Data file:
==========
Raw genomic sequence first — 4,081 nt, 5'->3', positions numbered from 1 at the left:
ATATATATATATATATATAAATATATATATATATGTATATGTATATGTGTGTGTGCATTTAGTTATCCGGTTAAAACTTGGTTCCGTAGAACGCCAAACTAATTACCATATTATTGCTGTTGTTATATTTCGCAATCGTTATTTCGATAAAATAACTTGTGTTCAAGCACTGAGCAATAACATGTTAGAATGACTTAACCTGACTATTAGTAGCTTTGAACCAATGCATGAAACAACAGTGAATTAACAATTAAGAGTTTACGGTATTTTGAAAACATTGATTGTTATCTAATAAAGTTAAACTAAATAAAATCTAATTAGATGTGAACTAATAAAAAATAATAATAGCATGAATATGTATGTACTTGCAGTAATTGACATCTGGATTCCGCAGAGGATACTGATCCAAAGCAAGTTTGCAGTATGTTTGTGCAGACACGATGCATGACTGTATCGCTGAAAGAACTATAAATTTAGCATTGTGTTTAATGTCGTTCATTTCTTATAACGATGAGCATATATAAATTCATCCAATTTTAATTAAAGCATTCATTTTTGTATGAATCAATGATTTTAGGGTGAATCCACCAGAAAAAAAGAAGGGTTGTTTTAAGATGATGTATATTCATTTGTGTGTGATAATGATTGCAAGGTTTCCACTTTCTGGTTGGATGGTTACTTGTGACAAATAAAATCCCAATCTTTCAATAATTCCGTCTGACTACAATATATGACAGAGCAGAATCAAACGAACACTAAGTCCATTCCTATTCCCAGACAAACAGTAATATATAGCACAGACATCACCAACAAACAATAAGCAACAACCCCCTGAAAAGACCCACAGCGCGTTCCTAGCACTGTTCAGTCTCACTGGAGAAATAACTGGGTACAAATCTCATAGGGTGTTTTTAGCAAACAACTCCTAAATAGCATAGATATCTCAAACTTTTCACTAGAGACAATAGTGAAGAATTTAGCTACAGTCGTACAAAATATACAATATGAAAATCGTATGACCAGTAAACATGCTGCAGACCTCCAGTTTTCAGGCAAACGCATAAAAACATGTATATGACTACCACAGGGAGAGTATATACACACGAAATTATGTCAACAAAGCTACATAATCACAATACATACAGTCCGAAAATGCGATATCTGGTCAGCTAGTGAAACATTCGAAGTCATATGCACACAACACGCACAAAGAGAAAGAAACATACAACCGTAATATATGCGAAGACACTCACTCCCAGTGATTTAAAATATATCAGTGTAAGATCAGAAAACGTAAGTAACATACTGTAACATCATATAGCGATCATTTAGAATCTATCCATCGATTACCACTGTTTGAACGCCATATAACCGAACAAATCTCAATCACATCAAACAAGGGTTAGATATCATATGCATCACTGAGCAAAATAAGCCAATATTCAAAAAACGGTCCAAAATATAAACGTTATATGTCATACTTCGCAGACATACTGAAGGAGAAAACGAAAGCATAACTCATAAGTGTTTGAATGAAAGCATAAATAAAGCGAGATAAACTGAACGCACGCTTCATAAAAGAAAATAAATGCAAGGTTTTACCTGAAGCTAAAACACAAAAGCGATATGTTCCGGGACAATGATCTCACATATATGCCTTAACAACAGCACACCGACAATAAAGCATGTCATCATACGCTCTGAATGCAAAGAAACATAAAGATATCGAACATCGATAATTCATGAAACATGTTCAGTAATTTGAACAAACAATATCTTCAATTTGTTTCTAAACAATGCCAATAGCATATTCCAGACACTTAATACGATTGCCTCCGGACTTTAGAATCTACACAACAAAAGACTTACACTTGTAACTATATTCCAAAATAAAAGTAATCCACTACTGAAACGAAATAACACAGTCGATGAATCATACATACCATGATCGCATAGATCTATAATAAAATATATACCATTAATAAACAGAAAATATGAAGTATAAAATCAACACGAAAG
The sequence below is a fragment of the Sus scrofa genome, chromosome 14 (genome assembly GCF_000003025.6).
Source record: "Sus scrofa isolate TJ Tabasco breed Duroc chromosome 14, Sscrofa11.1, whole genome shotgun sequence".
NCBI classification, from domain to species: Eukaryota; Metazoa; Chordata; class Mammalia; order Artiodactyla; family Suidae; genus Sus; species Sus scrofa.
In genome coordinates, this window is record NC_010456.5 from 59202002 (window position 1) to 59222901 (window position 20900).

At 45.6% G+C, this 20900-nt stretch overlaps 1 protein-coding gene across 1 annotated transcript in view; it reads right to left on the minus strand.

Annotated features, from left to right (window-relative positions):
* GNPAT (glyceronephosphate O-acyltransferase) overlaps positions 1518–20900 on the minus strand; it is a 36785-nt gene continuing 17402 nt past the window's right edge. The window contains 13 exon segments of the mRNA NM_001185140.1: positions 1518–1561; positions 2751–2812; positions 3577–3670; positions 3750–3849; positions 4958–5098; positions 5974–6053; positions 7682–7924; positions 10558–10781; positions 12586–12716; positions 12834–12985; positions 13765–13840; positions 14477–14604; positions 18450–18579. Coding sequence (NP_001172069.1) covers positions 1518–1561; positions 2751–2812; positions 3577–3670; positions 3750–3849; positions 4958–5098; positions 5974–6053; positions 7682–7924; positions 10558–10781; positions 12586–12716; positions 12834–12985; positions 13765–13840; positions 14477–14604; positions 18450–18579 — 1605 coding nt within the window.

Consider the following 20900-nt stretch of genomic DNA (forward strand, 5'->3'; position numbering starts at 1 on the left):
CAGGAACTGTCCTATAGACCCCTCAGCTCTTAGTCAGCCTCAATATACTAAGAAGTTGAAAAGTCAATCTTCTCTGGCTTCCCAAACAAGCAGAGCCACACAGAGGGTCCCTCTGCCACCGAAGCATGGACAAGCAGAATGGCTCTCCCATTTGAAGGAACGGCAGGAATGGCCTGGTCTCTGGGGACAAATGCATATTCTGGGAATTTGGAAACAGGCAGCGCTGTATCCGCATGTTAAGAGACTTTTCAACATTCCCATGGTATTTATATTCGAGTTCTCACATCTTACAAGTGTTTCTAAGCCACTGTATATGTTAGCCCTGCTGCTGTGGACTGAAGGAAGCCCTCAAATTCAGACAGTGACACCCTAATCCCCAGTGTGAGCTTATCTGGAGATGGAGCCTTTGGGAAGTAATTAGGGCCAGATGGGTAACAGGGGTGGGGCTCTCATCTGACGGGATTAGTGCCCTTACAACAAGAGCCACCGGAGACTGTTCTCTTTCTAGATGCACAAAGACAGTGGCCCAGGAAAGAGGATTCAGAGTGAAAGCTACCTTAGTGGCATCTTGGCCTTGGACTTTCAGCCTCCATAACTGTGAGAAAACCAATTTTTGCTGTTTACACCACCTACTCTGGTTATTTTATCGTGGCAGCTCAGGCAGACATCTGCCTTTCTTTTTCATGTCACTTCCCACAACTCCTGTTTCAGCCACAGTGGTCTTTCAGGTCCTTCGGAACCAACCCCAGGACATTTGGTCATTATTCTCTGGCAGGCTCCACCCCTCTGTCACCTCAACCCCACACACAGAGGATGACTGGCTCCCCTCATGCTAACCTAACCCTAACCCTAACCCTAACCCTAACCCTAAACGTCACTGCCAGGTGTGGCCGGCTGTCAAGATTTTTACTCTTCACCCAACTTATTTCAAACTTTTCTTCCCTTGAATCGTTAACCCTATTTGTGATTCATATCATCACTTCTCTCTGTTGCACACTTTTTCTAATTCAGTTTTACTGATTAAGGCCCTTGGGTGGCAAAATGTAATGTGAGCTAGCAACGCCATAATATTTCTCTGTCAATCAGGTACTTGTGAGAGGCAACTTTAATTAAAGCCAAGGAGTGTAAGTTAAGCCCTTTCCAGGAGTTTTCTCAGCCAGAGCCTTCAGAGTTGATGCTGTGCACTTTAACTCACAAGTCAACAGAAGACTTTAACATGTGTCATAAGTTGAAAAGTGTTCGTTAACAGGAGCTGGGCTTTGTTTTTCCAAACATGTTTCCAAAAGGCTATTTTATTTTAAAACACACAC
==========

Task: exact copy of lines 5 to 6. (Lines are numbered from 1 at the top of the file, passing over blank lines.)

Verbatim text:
NCBI classification, from domain to species: Eukaryota; Metazoa; Chordata; class Mammalia; order Artiodactyla; family Suidae; genus Sus; species Sus scrofa.
In genome coordinates, this window is record NC_010456.5 from 59202002 (window position 1) to 59222901 (window position 20900).